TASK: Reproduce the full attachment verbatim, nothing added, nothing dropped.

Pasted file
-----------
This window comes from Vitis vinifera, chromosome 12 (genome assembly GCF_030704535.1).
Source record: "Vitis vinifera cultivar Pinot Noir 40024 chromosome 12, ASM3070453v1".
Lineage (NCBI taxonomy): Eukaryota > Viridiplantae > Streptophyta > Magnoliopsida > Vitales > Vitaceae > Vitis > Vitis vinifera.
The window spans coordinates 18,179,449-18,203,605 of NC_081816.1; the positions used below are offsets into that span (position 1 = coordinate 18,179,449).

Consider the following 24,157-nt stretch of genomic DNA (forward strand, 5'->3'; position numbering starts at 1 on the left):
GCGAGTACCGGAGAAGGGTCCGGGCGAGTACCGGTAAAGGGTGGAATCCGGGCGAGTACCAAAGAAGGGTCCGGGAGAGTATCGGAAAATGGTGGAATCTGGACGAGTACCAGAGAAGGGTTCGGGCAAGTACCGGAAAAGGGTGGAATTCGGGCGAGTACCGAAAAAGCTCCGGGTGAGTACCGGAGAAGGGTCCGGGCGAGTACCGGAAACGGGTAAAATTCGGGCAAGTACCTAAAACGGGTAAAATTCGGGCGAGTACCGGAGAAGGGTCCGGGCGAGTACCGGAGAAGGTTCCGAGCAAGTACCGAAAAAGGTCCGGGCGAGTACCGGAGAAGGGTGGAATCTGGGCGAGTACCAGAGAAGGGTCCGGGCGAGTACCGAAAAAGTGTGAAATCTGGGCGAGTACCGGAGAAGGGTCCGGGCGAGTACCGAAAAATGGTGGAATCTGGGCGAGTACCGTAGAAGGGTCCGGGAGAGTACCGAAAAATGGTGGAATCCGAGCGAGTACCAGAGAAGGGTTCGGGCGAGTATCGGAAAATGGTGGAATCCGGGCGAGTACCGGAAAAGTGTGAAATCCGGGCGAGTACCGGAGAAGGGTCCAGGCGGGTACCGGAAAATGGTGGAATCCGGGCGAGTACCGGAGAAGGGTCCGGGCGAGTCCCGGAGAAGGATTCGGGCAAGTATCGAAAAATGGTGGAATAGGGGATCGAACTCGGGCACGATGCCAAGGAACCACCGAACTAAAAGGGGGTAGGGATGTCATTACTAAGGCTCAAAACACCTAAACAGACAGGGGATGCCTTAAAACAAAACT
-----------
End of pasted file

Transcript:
This window comes from Vitis vinifera, chromosome 12 (genome assembly GCF_030704535.1).
Source record: "Vitis vinifera cultivar Pinot Noir 40024 chromosome 12, ASM3070453v1".
Lineage (NCBI taxonomy): Eukaryota > Viridiplantae > Streptophyta > Magnoliopsida > Vitales > Vitaceae > Vitis > Vitis vinifera.
The window spans coordinates 18,179,449-18,203,605 of NC_081816.1; the positions used below are offsets into that span (position 1 = coordinate 18,179,449).

Consider the following 24,157-nt stretch of genomic DNA (forward strand, 5'->3'; position numbering starts at 1 on the left):
GCGAGTACCGGAGAAGGGTCCGGGCGAGTACCGGTAAAGGGTGGAATCCGGGCGAGTACCAAAGAAGGGTCCGGGAGAGTATCGGAAAATGGTGGAATCTGGACGAGTACCAGAGAAGGGTTCGGGCAAGTACCGGAAAAGGGTGGAATTCGGGCGAGTACCGAAAAAGCTCCGGGTGAGTACCGGAGAAGGGTCCGGGCGAGTACCGGAAACGGGTAAAATTCGGGCAAGTACCTAAAACGGGTAAAATTCGGGCGAGTACCGGAGAAGGGTCCGGGCGAGTACCGGAGAAGGTTCCGAGCAAGTACCGAAAAAGGTCCGGGCGAGTACCGGAGAAGGGTGGAATCTGGGCGAGTACCAGAGAAGGGTCCGGGCGAGTACCGAAAAAGTGTGAAATCTGGGCGAGTACCGGAGAAGGGTCCGGGCGAGTACCGAAAAATGGTGGAATCTGGGCGAGTACCGTAGAAGGGTCCGGGAGAGTACCGAAAAATGGTGGAATCCGAGCGAGTACCAGAGAAGGGTTCGGGCGAGTATCGGAAAATGGTGGAATCCGGGCGAGTACCGGAAAAGTGTGAAATCCGGGCGAGTACCGGAGAAGGGTCCAGGCGGGTACCGGAAAATGGTGGAATCCGGGCGAGTACCGGAGAAGGGTCCGGGCGAGTCCCGGAGAAGGATTCGGGCAAGTATCGAAAAATGGTGGAATAGGGGATCGAACTCGGGCACGATGCCAAGGAACCACCGAACTAAAAGGGGGTAGGGATGTCATTACTAAGGCTCAAAACACCTAAACAGACAGGGGATGCCTTAAAACAAAACT